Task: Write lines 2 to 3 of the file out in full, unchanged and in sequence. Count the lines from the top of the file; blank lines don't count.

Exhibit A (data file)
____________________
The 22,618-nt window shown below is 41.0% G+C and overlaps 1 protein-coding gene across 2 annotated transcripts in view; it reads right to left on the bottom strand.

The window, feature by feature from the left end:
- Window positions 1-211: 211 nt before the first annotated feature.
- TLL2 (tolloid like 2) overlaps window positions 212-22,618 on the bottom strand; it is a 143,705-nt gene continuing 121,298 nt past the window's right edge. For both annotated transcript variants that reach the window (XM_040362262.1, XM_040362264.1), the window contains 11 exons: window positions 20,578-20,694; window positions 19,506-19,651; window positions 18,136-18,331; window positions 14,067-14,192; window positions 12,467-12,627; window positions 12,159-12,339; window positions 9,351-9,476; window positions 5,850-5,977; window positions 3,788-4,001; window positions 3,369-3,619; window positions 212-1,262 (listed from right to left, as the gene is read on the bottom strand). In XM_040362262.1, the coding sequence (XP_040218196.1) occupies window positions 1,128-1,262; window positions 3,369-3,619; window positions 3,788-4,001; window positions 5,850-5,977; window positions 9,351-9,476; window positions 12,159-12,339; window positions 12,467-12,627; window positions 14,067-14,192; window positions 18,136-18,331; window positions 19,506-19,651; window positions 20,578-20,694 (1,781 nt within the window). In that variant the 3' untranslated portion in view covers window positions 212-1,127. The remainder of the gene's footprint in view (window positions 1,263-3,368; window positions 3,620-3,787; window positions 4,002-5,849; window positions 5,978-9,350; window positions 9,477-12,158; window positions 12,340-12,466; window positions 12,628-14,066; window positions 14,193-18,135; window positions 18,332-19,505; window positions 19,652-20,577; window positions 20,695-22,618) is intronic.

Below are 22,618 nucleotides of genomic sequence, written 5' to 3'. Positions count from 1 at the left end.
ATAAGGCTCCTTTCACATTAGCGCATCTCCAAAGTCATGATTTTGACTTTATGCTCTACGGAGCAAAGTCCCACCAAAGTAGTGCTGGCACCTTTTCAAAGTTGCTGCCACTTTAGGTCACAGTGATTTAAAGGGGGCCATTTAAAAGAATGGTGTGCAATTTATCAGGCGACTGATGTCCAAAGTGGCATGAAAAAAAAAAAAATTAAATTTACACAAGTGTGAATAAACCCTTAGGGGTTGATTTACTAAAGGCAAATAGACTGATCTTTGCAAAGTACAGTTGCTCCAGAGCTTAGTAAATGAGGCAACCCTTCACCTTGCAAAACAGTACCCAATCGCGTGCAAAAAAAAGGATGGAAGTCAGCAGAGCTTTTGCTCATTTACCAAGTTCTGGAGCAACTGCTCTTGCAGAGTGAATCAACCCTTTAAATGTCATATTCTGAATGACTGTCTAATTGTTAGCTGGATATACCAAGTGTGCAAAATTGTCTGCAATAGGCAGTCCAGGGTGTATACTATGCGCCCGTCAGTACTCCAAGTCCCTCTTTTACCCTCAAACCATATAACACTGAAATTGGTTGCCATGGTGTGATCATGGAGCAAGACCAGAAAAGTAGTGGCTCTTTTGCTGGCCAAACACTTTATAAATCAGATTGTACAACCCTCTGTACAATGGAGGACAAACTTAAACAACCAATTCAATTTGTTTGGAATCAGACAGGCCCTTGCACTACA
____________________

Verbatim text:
The window, feature by feature from the left end:
- Window positions 1-211: 211 nt before the first annotated feature.